When using a NGR stain do you try to pick a color that is close to, but not as dark, as your final color?
From contributor K:
Rule number one of staining: do finished samples first! With NGR's and other dye stains, it is always possible to thin them to a lighter shade or to add other dye colors. If a dye stain is applied fully wet, it will give you an idea of what the color will be once a finish is applied. Typically, once a dye dries on the wood, the color will have a different look that it will after a finish is applied. If for some reason, you decide that the color is too dark after you have applied the dye, you can wash it out by wiping it with the appropriate thinner, but that can produce an uneven effect and can be time-consuming. Itís better to develop the color that you want by using sample boards, then applying the dye to the piece.
Keep in mind that once a dye is flooded on and allowed to soak into the wood and dry, applying the dye again will not darken the color. That is not true if you are adding the NGR to your finish. As you apply each coat, the color will get darker. Also it takes more finesse to apply the color evenly.
So that is one way that you can use NGRs - alter the base color of the wood to set the tone for the stain. For example, I know a lot of people start out staining walnut with a yellow NGR to help warm up the base color.
You can also just take an NGR that kind of matches your stain color, and use it to darken the wood initially, then go over with the wiping stain. Not only does this create a very rich and deep looking color, but it also helps to eliminate blotching on woods such as maple, cherry, birch, etc.
So how do you know what color NGR to use - samples and experience. Spray up a bunch of pieces with various colors of NGR's, seal with a washcoat, then start putting different color stains on them to see how they affect the final color. You should have samples with just the wiping stain to compare to a base reference so you know how the NGR has affected the final color. As contributor K points out, make sure you put a clear over top of your samples as this will drastically change the color of the dye/stain.
After the NGR has dried, I will apply a 5% washcoat on top of the NGR. To make a 5% washcoat, you first need to find out the solids by volume of your clear coat, and then thin it till you get to 5% solids. Spray a normal wet coat with the washcoat.
After the washcoat has dried, rub a fine ScotchBrite pad over the surface to just help smooth out any grain raising, etc. Just a quick swipe with the ScotchBrite is all that is needed. The washcoat is used to help prevent the NGR from lifting when you apply your wiping stain and also controls blotching of the wiping stain.
Next apply your wiping stain as you normally would. Spray or wipe on, then wipe off. When the stain is dry spray a clear coat. Sand this with a 320 grit sponge and then spray another coat of clear and you are done. If the color needs to be altered, I will add a toner coat between the two coats of clear.
Knowledge of the properties of stains and finishes is all-important. For instance, oil-based stains are not designed to be used over a finish coat. And that can pertain to a wash coat applied too heavily. The finish may have filled the pores of the wood, so the less there is the less area for the pigment to reside in. Since there is very little bit" of the stain into the finish, it mostly gets wiped off. Having said the above, have I ever used an oil-based stain over a finish coat? Yes, but it has to be applied extremely light and it has to fully cure over a few days before I can apply a finish. That's just one technique and it is not for everyone.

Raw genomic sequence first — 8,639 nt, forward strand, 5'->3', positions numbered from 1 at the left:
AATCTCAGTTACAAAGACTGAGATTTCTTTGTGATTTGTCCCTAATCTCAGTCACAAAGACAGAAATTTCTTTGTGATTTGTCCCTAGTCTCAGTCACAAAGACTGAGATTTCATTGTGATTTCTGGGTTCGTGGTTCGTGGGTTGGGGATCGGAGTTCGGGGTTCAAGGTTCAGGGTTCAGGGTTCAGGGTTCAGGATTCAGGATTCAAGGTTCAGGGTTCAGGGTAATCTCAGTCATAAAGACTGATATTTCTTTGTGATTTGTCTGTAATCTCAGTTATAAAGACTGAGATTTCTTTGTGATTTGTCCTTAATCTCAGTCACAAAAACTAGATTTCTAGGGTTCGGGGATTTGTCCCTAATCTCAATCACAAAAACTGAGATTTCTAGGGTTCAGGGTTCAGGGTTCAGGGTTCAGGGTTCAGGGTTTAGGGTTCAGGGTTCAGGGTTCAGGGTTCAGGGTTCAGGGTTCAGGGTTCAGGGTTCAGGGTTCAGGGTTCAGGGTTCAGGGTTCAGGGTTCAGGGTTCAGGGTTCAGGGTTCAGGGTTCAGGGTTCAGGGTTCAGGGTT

I say all the above to point out that there are hundreds of possible ways to apply color and finish to wood. I know that you are looking for specific answers, but the last place to experiment is on the customers' pieces. You have to find the processes that consistently work for you. We on the forum may tell you what to do, but until you see the results, using your own eyes and taking into account your own particular spraying capabilities, it won't mean much.
The key is to learn what colors of dyes and/or stains (or their combinations) plus the techniques will produce the desired (hoped for) end result. The other key is to be able to produce that result again and again. There are many books on the market about finishing. Woodcraft keeps them in their stores. If you can, go look them over. The best books show color photos of the processes. Buy two or more different books.
Off of your topic, but contributor F's statement about warming up walnut is true. When filling walnut I use an orange-colored filler. Most of us might think that putting orange in would be garish, but it produces a stunning result and there is no evidence of a strong orange color visible.
It is a money-loser to try to experiment with a new technique or process on a customer's piece. One of the important aspects of a successful shop is reproducibility. To the degree that you can, set up a series of sample cabinets using the woods that you typically use, or at least doors that your customers can review and choose from. Really it will simplify so much. Now the customer has something concrete to choose from. That is better than describing sort of a medium dark brown to a customer, because it will be a given that the color he sees in his mind's eye will be different than what you are picturing. The customer saying, "door #3" takes out the guesswork. The truth of the matter is that you can make the finest cabinets in the world as far as the construction quality goes. If the color and finishing isn't done correctly in the customerís opinion then you will not prosper.